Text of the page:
The rescue last week of the Wild Boars boys soccer team trapped by floodwaters in a cave in Thailand’s north captured the world’s attention. Beyond the drama and difficulties of the rescue, the spotlight has also turned to Thailand’s “statelessness” problem.
Without citizenship, stateless people suffer from the denial of benefits and rights, including basic human rights.
Three members of the team, as well as their coach, are stateless ethnic minorities.
Officially, statelessness is defined by not being considered a national of any state under operation of its law. UNHCR estimates that at least 440,000 people are stateless in Thailand, yet the actual figure is thought to be around 3 million. Due to the very nature of statelessness – a lack of registration and documentation – actual figures are difficult to determine.
Of the stateless Wild Boars, the most background information is known about the coach Ekkapol Chantawong, who is a member of the ethnic Shan minority. Born in Myanmar and orphaned at a young age, he entered the monkhood in Thailand for nearly a decade, a common option for orphans without financial support.
Another Boar, Adul Sam-on, 14, was brought to Thailand by his parents at age 6 from the conflict-ridden Myanmar territory of Wa, in the hope of an education. Many reports have stated that Adul’s grasp of English was crucial to communications between rescue divers and the trapped soccer players.
Little information has been reported about the backgrounds of the other two stateless players, Pornchai Kamluang and Mongkhol Boonpiam; however, it has been reported that the three boys all have Thai ID cards, granting them some basic rights. The coach, however, has no legal status.
The Tham Luang cave, where the boys were trapped, is located in Chiang Rai province in the heart of the Golden Triangle where Myanmar, Thailand, and Laos meet. Almost half of all Thailand’s hill-tribe people, most of whom live in this region, are stateless. At the Ban Wiang Phan school, attended by Adul, 20% of students are stateless and more than half are ethnic minorities.
Without citizenship, stateless people suffer from the denial of benefits and rights, including basic human rights. In Thailand, stateless people cannot marry, get a job, passport, or bank account, are unable to travel freely between provinces, and face huge barriers to obtaining access to health and education. These restrictions lead to greatly narrowed opportunities, leaving the stateless at a higher risk of exploitation, particularly in the form of sex trafficking and abusive labour conditions.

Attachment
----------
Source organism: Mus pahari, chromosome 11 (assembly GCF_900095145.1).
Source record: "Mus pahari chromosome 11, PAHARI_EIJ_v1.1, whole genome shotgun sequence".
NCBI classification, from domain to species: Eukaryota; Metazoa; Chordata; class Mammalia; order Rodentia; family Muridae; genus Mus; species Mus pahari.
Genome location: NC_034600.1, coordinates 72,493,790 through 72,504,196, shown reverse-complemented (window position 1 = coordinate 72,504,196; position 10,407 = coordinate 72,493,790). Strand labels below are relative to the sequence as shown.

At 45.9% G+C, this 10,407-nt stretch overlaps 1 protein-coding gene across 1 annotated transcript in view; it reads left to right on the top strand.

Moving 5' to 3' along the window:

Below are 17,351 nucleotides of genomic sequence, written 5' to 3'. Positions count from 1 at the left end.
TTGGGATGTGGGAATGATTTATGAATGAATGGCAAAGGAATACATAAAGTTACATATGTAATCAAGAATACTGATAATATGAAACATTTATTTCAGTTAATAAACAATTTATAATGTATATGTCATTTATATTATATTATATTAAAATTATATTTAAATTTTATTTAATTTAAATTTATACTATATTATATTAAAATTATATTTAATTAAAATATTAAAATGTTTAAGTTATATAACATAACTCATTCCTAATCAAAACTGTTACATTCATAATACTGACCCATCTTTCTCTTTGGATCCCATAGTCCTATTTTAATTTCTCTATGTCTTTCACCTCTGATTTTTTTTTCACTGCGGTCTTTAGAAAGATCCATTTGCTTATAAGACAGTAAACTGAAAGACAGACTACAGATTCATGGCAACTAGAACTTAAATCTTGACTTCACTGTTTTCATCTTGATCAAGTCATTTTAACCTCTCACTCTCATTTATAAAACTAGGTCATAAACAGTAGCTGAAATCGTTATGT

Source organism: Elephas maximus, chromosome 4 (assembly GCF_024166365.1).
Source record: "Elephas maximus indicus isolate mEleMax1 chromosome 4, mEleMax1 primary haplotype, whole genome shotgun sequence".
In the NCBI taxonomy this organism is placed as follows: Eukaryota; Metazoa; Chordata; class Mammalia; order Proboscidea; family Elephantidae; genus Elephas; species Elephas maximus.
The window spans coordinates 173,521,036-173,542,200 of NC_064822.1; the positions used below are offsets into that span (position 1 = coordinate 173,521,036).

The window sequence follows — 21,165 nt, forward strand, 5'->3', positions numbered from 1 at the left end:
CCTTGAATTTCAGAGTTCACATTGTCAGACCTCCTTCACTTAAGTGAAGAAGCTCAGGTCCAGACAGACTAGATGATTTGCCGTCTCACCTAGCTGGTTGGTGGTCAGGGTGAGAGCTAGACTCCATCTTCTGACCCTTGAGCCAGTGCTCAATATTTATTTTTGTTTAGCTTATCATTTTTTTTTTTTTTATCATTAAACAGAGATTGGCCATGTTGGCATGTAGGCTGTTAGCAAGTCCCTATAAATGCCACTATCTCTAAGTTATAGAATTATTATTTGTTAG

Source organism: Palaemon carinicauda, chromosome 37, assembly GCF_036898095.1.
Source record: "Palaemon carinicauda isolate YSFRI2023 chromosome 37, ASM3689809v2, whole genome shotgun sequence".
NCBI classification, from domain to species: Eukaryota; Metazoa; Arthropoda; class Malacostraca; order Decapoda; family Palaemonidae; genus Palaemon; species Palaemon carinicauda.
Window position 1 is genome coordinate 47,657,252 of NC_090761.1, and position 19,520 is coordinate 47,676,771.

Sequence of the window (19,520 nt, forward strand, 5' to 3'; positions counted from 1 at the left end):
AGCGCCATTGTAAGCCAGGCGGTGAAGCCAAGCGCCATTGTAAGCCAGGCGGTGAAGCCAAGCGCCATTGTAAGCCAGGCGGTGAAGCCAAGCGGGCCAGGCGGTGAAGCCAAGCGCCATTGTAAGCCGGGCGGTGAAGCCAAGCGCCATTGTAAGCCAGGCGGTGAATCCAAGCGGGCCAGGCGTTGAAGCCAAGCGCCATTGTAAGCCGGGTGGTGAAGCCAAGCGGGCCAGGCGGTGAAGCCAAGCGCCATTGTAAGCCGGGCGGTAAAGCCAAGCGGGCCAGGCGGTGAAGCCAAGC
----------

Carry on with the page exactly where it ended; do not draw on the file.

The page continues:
Although many international and non-government organisations are working with the stateless of Thailand to help them access healthcare, education, and other basic rights, the root cause of all these issues comes back to a lack of citizenship.
The granting of citizenship to the stateless of Thailand is complex and slow. Although a large number of the country’s stateless are legally eligible for Thai citizenship, many fail to get it, mainly because they lack legal knowledge and face a corrupt and discriminatory system.
In late 2016, Thailand began to put measures in place to ease this problem, promising to grant nationality to 80,000 stateless people by allowing children born in Thailand to parents from ethnic minority groups, who are registered with the Ministry of Interior and who have lived in Thailand for more than 15 years, to apply for Thai nationality. Children born in Thailand to other non-resident parents may also apply if they have graduated from university or equivalent.
Thailand has also signed on to the UNHCR #IBelong campaign, vowing to end statelessness by 2024, and UNHCR has lauded the country’s “strong political will” to address this issue.
Reports have quoted the Director of the Bureau of Registration at the Thai interior ministry, Venus Sirsuk, as confirming that his office has been investigating granting citizenship to the four stateless Wild Boars; however, the process depends on the availability of evidence of their eligibility and the political will to allow the team members to bypass many of the hurdles involved in achieving citizenship. The existence of such political will is already being disputed.
Regardless, hundreds of thousands, possibly millions, remain waiting. A mere 20,000 stateless people have received citizenship since the implementation of initiatives in 2012. Although all reductions in the numbers of statelessness are laudable, at this pace it is difficult to see the problem of statelessness in Thailand being resolved by 2024.